Veterans Affairs Secretary Shinseki has laid out an ambitious plan to transform the Department of Veterans Affairs into a 21st century organization. The bill before the Senate is a step in that direction by providing the VA with the resources needed to address these and other issues. For example, the bill provides $6 billion for long term care, a $663 million increase from last year. The funding includes both institutional and home based care programs. In addition, the bill provides $115 million for grants for the construction of State extended care facilities, $30 million over the budget request. This program provides grants to State veterans homes to construct new facilities or to correct life threatening code violations.
The bill also includes $2.1 billion, $460 million above FY 2009, for medical care for veterans of the wars in Iraq and Afghanistan. The VA has seen a surge of these veterans and expects to see over 419,000 this year alone, a 61 percent increase in patient load since 2008. Many of these veterans suffer combat specific injuries such as polytrauma, post traumatic stress disorder, and traumatic brain injury. The resources provided in the bill are essential to the VA’s ability to treat these veterans.
As a Senator from a large, highly rural state, I have been emphatic that the VA must change its way of doing business when it comes to providing services to veterans who live well outside urban areas. Last year, as Chairman of the subcommittee, I established a new rural health initiative at the VA, and provided $250 million specifically for the Department to address the gap in services that exists in rural areas. This year’s bill includes an additional $250 million, as requested by the President, to continue this program. To further bolster the rural health effort, I added $50 million to the bill for a new Rural Clinic Initiative. This will provide the VA with additional funding to establish Community Based Outpatient Clinics (CBOCs) in rural areas that are currently underserved by VA health care facilities.
Mr. President, according to the VA, roughly 131,000 veterans are homeless on any given night. This is 131,000 too many veterans. Secretary Shinseki has made combating homelessness a top priority at the VA. To assist, the bill includes $3.2 billion for health care and support services for homeless veterans. This includes $500 million in direct programs to assist homeless veterans.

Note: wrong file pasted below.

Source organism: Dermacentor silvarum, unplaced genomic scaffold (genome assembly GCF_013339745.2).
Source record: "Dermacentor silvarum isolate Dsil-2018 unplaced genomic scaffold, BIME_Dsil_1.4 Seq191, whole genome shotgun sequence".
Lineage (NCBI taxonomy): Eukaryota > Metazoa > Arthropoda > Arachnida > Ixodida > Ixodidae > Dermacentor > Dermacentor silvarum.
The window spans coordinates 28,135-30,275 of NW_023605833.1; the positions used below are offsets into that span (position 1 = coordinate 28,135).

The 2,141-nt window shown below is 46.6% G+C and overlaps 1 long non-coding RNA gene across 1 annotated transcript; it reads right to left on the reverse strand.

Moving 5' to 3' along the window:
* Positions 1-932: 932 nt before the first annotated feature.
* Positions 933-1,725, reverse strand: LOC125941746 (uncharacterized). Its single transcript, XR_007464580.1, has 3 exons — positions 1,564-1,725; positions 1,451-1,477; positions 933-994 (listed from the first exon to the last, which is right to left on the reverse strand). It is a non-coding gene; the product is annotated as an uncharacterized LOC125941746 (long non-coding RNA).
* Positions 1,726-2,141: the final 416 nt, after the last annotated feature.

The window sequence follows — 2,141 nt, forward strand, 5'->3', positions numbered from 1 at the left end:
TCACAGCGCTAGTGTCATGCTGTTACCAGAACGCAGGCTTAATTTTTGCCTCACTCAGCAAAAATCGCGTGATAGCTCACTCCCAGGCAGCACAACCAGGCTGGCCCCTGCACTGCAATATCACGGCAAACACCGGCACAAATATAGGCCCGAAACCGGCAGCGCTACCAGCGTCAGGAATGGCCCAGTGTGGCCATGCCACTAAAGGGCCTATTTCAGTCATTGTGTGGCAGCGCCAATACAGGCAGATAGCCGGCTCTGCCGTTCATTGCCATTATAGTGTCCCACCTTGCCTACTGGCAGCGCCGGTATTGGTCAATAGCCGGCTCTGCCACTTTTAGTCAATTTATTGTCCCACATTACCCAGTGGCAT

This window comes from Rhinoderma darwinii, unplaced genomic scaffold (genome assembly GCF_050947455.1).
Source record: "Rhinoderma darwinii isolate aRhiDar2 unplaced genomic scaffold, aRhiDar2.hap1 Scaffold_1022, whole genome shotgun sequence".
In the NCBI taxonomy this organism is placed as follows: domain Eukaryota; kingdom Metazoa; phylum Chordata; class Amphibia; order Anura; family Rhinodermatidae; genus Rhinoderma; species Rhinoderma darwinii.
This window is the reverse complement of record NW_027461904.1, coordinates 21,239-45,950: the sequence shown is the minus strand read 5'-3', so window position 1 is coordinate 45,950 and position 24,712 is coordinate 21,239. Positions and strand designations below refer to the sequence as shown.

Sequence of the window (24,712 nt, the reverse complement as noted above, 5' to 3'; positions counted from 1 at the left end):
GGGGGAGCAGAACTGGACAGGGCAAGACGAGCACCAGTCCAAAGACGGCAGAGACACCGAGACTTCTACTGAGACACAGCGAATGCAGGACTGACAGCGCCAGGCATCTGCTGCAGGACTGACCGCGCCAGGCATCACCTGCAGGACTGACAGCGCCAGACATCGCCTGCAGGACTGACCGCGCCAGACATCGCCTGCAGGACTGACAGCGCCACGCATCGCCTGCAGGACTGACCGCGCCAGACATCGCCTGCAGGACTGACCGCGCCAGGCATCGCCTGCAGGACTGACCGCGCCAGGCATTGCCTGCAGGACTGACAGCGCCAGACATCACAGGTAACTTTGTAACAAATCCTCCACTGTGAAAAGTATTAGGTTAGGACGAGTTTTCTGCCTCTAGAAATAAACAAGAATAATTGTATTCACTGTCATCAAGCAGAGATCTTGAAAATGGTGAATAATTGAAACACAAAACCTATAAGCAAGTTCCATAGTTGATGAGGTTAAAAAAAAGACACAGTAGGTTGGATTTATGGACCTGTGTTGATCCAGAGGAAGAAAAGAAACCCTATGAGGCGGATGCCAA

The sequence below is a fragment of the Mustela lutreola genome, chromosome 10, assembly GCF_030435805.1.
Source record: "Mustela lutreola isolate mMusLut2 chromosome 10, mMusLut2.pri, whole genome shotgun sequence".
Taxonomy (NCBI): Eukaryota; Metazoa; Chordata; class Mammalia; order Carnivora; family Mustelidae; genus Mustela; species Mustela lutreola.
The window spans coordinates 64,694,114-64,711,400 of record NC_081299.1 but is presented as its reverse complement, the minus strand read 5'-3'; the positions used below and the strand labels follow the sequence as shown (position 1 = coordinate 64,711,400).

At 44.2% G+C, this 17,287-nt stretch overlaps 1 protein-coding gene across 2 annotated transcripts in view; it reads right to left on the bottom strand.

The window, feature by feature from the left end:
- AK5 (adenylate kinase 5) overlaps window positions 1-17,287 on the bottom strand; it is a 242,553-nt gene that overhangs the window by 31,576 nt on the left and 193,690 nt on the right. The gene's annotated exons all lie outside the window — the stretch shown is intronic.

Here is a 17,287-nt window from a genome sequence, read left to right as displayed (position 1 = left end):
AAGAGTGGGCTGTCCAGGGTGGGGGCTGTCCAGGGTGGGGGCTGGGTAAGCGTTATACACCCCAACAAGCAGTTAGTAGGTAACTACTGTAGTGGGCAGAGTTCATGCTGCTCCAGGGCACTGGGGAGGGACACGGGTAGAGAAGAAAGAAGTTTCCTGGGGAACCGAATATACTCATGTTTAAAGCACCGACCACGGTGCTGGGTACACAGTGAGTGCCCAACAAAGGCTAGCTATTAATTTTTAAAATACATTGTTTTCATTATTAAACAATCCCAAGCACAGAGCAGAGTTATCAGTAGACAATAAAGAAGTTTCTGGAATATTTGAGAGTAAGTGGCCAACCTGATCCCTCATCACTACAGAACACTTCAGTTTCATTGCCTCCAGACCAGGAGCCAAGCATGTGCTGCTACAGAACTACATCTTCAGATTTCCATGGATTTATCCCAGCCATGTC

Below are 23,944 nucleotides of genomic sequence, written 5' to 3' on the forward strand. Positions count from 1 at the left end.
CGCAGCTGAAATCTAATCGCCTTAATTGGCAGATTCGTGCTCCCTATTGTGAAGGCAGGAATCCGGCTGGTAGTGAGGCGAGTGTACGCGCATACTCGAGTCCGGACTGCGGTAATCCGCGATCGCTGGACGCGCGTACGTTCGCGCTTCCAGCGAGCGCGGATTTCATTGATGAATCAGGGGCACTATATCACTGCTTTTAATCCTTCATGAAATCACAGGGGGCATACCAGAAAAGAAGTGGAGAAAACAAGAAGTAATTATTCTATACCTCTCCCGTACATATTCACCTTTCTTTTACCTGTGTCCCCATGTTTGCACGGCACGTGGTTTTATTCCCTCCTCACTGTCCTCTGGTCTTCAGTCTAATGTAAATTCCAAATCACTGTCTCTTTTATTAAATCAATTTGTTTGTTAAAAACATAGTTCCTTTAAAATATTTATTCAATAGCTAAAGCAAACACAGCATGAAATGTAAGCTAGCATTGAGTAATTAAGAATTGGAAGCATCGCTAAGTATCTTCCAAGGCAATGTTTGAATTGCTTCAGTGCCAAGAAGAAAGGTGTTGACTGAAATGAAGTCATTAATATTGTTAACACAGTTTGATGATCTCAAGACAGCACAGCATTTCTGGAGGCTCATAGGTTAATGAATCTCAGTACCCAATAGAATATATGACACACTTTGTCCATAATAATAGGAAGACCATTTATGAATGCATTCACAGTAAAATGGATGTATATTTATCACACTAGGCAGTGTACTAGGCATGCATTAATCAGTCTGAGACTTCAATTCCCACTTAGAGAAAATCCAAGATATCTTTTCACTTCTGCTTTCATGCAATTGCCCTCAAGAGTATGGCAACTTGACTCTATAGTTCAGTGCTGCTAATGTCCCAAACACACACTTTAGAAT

The bill also puts a priority on reducing the time it takes for veterans to receive the benefits they have earned. Funding is included which will provide the Veterans Benefits Administration with the resources to hire 1,200 new claims processors in fiscal year 2010. This will bring the Compensation and Pensions workforce level to 14,549 in 2010 as compared to 7,550 in 2005. This increased workforce will be necessary as claims for benefits are estimated to reach almost one million in fiscal year 2010.
The last two issues that I will highlight deal with infrastructure, both capital and electronic. The VA operates the Nation’s largest integrated health care system in the United Sates. It does so through a system of 153 hospitals and 1,002 outpatient clinics. These buildings must be maintained at the highest level to ensure patient safety and high quality medical care. Once again this year, the bill contains additional funding above the budget request to ensure that VA facilities do not become dilapidated and that the backlog of code violations identified in facility condition assessment reports is addressed. In total, this bill provides $1.3 billion, $300 million above the President’s request, to address critical non-recurring maintenance at existing VA hospitals and clinics. Additionally, $1.9 billion is provided for the construction of new VA hospitals and clinics. The bill also includes $685 million for minor construction projects, $85 million above the President’s request.
Funding for bricks and mortar and recapitalization is not the only infrastructure investment made in the bill. In the 21st Century, health care delivery is dependent on modern technology and robust information technology. Therefore, we have included $3.3 billion for the Department to modernize its Information Technology programs, including its electronic medical records, a new paperless claims system, and systems designed for seamless integration of medical and service records with the Department of Defense.
Finally, the bill provides $279 million for a handful of small but important related agencies, including the American Battle Monuments Commission and Arlington National Cemetery.
Mr. President, next Wednesday is Veterans Day, a day on which the Nation honors all those who have served in the armed forces of the United States. I can think of no better way to express the Senate’s gratitude for the service of our veterans and the sacrifices they have made for our country than to pass this bill without delay. Again, I thank my Ranking Member for her support in crafting the bill. I also thank the staff of the subcommittee – Christina Evans, Chad Schulken and Andy Vanlandingham of my staff, and Dennis Balkham and Ben Hammond of the minority staff – for their hard work and cooperative effort to produce this bill.
Mr. President, I yield the Floor.